Fifty Dead Men Walking


The life of an informer…

Based on the life of IRA informer Martin McGartland (here played by Jim Sturgess), this earnest effort wants to be a Belfast Donnie Brasco, but doesn’t quite brew the alchemy that turned Brasco’s book into movie gold.

A cocky Catholic lad with no prospects, McGartland peddles knock-off goods in ’80s Northern Ireland. It’s a wretched wasteland of cracked concrete and burnt-out cars, where the brutalities of the British Army and brick-flinging street violence are constant threats.

Ever the opportunist, McGartland joins the IRA as a ‘tout’ (snitch) selling secrets to Ben Kingsley’s copper. Galvanised by Canadian director Kari Skogland’s verve and a lively indigenous soundtrack, the early scenes provide an excellent précis of the period. But as the Departed-style plot struggles to absorb the full detail of McGartland’s book, the film threatens to drift out of Skogland’s control.

Luckily, the likeable Sturgess keeps things on track, energetically embodying McGartland’s self-made moral dilemmas. Some of his co-stars aren’t so lucky – Kingsley in particular, who has only a comedy toupée and some hair-raising platitudes to work with. “It’s harder to live for your country than to die for it,” he growls.

Equally bemusing is McGartland’s relatively smooth ascent through the IRA’s ranks – not to mention how he’s able to pull one of the organisation’s higher-ups (the incongruously glam Rose McGowan) with just his sly wit and ratty ’tache.

Skogland precariously treads the line between duty to her subject and the need to entertain, but what emerges is a serious, atmospheric and absorbing look at a topic that, as recent history has shown, continues to warrant debate.

Rob James


A well-meaning and inadvertently timely attempt to tackle the Troubles, whose thriller-toned accessibility occasionally trips over cine-clichés. Meanwhile, a confident, complex Sturgess makes his strongest impression yet. Total Film is happy to clarify that Martin McGartland and Nicholas Davies are the joint authors of the book "Fifty Dead Men Walking".  The screenplay to the film is inspired by the book, although many aspects and characters have been changed. The screenplay was not written or approved by Martin McGartland or Nicholas Davies and is not a reproduction or adaptation of the book or any substantial part of it.

Film Details

User Reviews

    • PernoK

      Apr 27th 2009, 2:38


      Ben Kingsley gives a great performance in the film, as does Jim Sturgess. However the film is completely let down by the shockingly bad Northern Irish accents of the other non-native actors. Rose Magowan is the most serious offender winning the “Worst accent attempt of any performance in any film I’ve ever seen”, and yes, that includes Dick van Dyke in Mary Poppins. I watched the film in a cinema in the centre of Belfast and people actually laughed when she spoke. Runner up is Kevin Zegers, who is difficult to make out because his accent is so confused, followed by Nathalie Press who makes a valiant attempt, but whose slow and deliberate delivery is a complete giveaway. The most irritating thing about this casting is that Northern Ireland is bursting with acting talent (with native Belfast accents) who are more than capable of outstanding dramatic performances. I’m not opposed to actors putting on accents – it’s part of the job, but if you can’t friggin do it, give the job to someone else. Shame on Brendan Gunn the dialect coach, and on Ros and John Hubbard, the big league Irish casting directors who should have known better.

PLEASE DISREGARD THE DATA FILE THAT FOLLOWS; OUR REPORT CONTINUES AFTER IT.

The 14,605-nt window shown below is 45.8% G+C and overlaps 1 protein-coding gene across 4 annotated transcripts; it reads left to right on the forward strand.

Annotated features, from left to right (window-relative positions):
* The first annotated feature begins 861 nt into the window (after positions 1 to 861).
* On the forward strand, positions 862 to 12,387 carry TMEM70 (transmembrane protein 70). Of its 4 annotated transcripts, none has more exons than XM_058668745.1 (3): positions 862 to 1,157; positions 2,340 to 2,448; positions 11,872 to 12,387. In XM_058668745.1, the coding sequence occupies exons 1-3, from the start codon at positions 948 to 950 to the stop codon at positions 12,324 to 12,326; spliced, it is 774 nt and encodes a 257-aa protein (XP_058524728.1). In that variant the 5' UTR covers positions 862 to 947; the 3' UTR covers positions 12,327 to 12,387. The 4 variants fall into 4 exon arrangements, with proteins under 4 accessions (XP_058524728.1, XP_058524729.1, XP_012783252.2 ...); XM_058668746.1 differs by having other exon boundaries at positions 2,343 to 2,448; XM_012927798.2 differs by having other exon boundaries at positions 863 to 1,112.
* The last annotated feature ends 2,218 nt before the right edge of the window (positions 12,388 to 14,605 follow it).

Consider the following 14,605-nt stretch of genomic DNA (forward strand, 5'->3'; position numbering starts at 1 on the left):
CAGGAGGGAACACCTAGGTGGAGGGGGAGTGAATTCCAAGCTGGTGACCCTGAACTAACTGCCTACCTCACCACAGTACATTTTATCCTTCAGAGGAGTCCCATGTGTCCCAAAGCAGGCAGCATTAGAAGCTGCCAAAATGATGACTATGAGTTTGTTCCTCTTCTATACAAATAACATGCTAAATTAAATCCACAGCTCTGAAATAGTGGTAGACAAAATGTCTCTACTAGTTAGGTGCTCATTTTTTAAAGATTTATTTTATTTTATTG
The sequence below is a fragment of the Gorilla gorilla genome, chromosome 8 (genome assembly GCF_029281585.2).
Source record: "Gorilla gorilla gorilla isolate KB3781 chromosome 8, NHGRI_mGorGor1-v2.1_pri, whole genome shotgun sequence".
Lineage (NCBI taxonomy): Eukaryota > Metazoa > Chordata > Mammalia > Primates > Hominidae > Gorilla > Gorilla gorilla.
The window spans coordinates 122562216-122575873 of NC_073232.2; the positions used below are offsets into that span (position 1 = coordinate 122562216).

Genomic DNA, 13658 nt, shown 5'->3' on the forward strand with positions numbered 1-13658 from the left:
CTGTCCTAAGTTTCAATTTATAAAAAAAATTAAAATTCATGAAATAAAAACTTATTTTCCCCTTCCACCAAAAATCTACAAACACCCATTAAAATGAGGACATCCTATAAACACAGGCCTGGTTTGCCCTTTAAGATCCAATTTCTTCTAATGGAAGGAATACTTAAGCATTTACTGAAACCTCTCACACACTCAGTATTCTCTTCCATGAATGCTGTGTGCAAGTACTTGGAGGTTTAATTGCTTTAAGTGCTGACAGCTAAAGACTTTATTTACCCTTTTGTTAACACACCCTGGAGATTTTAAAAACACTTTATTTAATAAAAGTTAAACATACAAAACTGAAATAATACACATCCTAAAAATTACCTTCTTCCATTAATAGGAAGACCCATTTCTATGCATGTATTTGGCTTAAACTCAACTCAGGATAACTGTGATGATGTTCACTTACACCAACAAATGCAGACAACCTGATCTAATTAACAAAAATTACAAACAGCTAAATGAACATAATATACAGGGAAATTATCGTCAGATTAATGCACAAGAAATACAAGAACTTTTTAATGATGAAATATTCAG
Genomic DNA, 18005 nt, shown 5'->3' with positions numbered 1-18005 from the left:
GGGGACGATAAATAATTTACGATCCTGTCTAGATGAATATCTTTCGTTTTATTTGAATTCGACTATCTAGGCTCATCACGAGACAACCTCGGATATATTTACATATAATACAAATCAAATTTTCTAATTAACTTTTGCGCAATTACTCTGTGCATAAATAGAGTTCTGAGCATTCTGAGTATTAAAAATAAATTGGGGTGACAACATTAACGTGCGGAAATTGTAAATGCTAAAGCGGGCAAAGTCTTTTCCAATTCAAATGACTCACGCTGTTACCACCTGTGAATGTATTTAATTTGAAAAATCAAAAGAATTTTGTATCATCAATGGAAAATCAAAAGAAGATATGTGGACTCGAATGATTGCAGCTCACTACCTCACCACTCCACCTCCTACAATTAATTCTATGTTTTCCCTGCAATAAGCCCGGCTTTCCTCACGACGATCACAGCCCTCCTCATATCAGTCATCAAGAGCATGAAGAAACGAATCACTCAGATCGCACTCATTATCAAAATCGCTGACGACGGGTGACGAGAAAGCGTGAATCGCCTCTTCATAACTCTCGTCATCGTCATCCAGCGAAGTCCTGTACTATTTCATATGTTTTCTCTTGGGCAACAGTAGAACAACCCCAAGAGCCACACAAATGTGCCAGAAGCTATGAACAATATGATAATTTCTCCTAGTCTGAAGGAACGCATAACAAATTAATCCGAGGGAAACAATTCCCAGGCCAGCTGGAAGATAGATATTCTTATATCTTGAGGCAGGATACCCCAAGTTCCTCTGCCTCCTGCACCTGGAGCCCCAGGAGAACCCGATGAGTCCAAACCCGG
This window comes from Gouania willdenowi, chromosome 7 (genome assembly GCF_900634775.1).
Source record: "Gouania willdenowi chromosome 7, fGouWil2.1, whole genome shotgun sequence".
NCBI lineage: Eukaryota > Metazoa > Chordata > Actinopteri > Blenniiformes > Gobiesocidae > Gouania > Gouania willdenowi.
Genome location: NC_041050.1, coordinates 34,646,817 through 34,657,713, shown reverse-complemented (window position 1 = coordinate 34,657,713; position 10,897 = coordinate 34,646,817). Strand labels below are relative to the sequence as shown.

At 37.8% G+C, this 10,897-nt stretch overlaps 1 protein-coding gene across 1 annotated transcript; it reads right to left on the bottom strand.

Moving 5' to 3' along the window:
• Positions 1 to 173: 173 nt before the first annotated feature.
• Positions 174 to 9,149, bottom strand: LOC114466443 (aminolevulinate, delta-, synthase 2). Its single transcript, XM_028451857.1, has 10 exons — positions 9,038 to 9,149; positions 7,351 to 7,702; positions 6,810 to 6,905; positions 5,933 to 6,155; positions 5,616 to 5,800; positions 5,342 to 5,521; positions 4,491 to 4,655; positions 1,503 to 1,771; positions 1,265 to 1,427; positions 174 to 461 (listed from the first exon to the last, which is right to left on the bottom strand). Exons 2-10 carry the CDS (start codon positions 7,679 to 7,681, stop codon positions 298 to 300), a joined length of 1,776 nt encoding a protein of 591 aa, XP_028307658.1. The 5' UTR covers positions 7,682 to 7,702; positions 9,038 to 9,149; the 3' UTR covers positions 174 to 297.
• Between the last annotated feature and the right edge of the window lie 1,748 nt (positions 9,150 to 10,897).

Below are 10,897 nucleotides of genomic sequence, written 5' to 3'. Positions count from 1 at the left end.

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    • tommy6858

      Oct 7th 2009, 15:35


      I think with this sort of film you have to look past the accents, ok some of the actors were terrible, most notably rose mcgowan. But this film focuses on the material rather than the quality of performance. Before watching this film i did'nt have a very good knowledge of what was going on in Northern Ireland, but after watching this moderately good film, i was very intrigued and it opened my eyes to a lot of things that are a lot closer than you think. Jim Sturgess has proved that he is one of best upcoming actors of this decade and i even thought Ben Kingsley made a good enough impression too. If your looking for something thought-provoking and sometimes very gritty, then this is the film for you. Saying that though, i don't think this is a film for everyone so it's up to you. I say if the jist of the storyline grabs your attention than i would definitely watch it without a doubt, but if it's just a film you thought you might stick on one friday night for the sake of it then i wold second thoughts. Either way, this is one of only so many british films that stand out above the rest and i think it's safe to say that it definitely kept me intrigued throughout the whole duration of the film.

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      Feb 18th 2011, 8:52


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